ErasmusPro will be a new action within the Erasmus+ programme to support long-duration work placements of apprentices abroad which has been approved at the Erasmus+ Programme Committee. ErasmusPro will be published in the 2018 Erasmus+ Programme Guide later this year.
On December 2016, the European Commission announced its new Youth Initiative. Among other things, the Commission will launch “ErasmusPro”, a new dedicated activity within the Erasmus+ programme to support long-duration placements of apprentices abroad. Under this initiative, 50.000 mobile apprenticeship placements of long duration (6–12 months) will become available.
The rationale behind this initiative is that demand for VET mobility is much higher than the current Erasmus+ budget can support (less than 40% of the eligible applications can be satisfied under KA1) and long duration mobility (more than 6 months) has reduced from 7% under Leonardo da Vinci to 0,4% under Erasmus+. Moreover, only 1 % of European apprentices (notwithstanding a EU target of 6 % to be achieved by 2020) are currently opting for a stay abroad during their training (which lasts on average 30 days, compared to six months for university students).
At the end of 2016, the Commission proposed setting up a pilot project on long-term apprenticeship mobility – 6 to 12 months – to be launched in 2017 and financed by non-allocated funds from the Erasmus+ budget. 50.000 apprentices should be able to benefit by 2020. Their number needs to be added to the target of 650.000 young Europeans in vocational education and training who, under the current Erasmus+ programme for the period 2014-2020, should be enabled to benefit from a mobility grant.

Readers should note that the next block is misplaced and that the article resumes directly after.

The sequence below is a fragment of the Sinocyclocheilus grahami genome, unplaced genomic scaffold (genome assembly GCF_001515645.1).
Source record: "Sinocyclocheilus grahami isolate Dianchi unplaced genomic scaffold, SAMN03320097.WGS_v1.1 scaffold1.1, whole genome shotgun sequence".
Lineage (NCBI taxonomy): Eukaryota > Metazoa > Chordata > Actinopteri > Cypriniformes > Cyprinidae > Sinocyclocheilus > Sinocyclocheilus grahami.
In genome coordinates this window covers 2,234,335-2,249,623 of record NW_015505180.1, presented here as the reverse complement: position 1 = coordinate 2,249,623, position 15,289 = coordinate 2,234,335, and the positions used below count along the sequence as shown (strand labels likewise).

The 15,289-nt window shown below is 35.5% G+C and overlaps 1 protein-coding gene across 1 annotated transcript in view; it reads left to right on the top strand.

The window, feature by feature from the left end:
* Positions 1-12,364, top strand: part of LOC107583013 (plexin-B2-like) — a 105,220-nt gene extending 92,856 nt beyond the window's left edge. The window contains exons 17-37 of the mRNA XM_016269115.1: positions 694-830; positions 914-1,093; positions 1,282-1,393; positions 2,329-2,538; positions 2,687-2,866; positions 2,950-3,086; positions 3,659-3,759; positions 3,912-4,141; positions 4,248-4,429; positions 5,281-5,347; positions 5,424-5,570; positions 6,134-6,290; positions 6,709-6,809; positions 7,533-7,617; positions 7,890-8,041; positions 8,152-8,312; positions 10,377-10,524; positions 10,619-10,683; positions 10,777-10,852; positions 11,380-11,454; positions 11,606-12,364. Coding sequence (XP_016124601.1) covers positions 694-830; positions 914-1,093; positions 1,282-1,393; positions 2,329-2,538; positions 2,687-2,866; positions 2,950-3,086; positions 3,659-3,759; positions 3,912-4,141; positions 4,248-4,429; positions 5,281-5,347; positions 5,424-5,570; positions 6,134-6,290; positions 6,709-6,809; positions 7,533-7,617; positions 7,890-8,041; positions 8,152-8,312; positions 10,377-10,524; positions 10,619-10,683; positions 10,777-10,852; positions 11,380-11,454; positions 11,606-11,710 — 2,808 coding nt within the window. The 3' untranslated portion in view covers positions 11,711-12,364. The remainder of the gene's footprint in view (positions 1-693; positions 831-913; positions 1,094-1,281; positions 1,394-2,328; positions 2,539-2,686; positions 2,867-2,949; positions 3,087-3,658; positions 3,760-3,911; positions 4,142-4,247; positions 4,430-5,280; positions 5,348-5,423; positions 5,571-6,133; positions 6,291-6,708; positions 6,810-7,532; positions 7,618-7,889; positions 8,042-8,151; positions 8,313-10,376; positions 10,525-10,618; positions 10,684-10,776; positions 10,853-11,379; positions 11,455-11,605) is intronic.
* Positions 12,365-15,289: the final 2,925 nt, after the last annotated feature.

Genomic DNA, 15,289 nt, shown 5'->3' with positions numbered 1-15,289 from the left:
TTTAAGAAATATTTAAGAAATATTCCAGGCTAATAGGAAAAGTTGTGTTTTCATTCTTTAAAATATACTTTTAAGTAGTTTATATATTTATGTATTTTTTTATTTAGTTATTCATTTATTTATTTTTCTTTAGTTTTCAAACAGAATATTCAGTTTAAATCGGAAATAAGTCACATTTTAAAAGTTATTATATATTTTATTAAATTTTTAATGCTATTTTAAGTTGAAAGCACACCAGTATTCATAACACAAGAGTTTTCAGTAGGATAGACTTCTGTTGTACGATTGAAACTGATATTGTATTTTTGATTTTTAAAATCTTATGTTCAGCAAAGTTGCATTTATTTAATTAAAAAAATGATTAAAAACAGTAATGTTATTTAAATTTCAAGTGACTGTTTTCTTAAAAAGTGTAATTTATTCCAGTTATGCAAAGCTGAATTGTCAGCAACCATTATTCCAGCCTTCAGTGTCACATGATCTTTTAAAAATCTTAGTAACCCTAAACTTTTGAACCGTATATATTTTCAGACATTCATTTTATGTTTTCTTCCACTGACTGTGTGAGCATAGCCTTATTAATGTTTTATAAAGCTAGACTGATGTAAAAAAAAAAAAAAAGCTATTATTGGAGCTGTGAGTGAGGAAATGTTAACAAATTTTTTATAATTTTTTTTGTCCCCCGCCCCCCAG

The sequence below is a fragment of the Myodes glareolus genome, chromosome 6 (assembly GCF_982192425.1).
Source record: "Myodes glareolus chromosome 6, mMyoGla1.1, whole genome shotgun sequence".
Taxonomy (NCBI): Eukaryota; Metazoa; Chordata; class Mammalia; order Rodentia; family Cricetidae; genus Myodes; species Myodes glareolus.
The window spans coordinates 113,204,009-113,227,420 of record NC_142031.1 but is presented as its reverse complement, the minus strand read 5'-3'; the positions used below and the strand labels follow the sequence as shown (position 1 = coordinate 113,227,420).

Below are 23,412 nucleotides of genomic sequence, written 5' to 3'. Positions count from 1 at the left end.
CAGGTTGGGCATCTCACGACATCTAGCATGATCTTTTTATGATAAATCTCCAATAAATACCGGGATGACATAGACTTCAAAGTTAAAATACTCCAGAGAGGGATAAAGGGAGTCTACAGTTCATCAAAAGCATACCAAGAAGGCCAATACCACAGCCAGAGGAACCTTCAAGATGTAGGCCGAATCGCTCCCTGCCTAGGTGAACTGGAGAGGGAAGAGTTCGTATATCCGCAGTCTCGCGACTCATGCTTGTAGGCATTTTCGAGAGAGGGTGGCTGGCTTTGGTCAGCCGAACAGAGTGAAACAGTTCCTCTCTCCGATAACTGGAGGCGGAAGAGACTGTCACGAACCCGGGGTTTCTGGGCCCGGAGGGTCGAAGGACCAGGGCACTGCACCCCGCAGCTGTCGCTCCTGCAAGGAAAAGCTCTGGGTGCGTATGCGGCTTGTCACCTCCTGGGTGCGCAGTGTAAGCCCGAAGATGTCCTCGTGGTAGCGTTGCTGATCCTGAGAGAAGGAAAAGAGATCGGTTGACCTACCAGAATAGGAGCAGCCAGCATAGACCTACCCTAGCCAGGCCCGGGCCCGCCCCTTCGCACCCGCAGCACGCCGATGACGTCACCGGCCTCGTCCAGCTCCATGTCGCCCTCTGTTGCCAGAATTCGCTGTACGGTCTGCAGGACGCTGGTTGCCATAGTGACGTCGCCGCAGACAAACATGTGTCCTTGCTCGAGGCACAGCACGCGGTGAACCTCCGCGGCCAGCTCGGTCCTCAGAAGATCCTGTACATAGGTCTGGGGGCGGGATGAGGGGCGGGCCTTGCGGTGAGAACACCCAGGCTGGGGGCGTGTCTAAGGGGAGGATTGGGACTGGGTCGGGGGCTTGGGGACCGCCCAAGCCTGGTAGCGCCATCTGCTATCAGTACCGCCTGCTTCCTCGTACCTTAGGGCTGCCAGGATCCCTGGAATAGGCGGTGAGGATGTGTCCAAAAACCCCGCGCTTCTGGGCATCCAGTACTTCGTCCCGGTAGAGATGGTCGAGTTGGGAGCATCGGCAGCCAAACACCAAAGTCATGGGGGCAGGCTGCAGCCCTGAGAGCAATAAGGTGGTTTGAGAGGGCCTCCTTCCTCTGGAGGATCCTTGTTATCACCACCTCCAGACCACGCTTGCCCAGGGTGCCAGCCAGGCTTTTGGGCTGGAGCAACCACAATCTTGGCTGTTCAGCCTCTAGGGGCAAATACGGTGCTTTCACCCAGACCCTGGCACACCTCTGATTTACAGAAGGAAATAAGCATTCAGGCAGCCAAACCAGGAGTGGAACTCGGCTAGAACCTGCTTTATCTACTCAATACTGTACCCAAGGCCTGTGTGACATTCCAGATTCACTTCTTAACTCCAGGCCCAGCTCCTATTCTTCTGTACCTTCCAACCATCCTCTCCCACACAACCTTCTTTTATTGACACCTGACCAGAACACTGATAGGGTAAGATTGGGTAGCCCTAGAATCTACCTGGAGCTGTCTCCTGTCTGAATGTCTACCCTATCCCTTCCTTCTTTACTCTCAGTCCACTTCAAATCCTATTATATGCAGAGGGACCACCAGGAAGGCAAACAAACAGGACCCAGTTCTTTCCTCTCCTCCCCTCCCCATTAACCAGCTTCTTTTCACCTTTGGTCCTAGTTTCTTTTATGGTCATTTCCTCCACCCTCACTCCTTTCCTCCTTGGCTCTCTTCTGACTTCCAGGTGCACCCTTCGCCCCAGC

This new activity will provide improved support structures for mobility preparation, implementation and follow up (through KA2), improved incentives (e.g. individual incentive rates) and a dedicated budget within the Erasmus Plus programme.
However, as the recent Policy Paper of the Jacques Delors Institute appoints “while the consolidation of financial support for apprenticeships abroad is necessary, it will not be sufficient to ensure a significant increase in the mobility of apprentices in Europe, as many regulatory and administrative barriers still remain. It is of particular importance to speed up the convergence of national apprenticeship regulations and to facilitate the recognition of qualifications in order to eventually operate with a single European framework for apprenticeships” (p.8, Extending Erasmus: A new impetus for youth mobility in Europe, Jacques Delors Institute, June 2017).
The call will be published under the General call for Erasmus+ in October (deadline for presentation of applications will be February 2018) and the 1st ErasmusPRO VET learner/apprentice is expected for September 2018.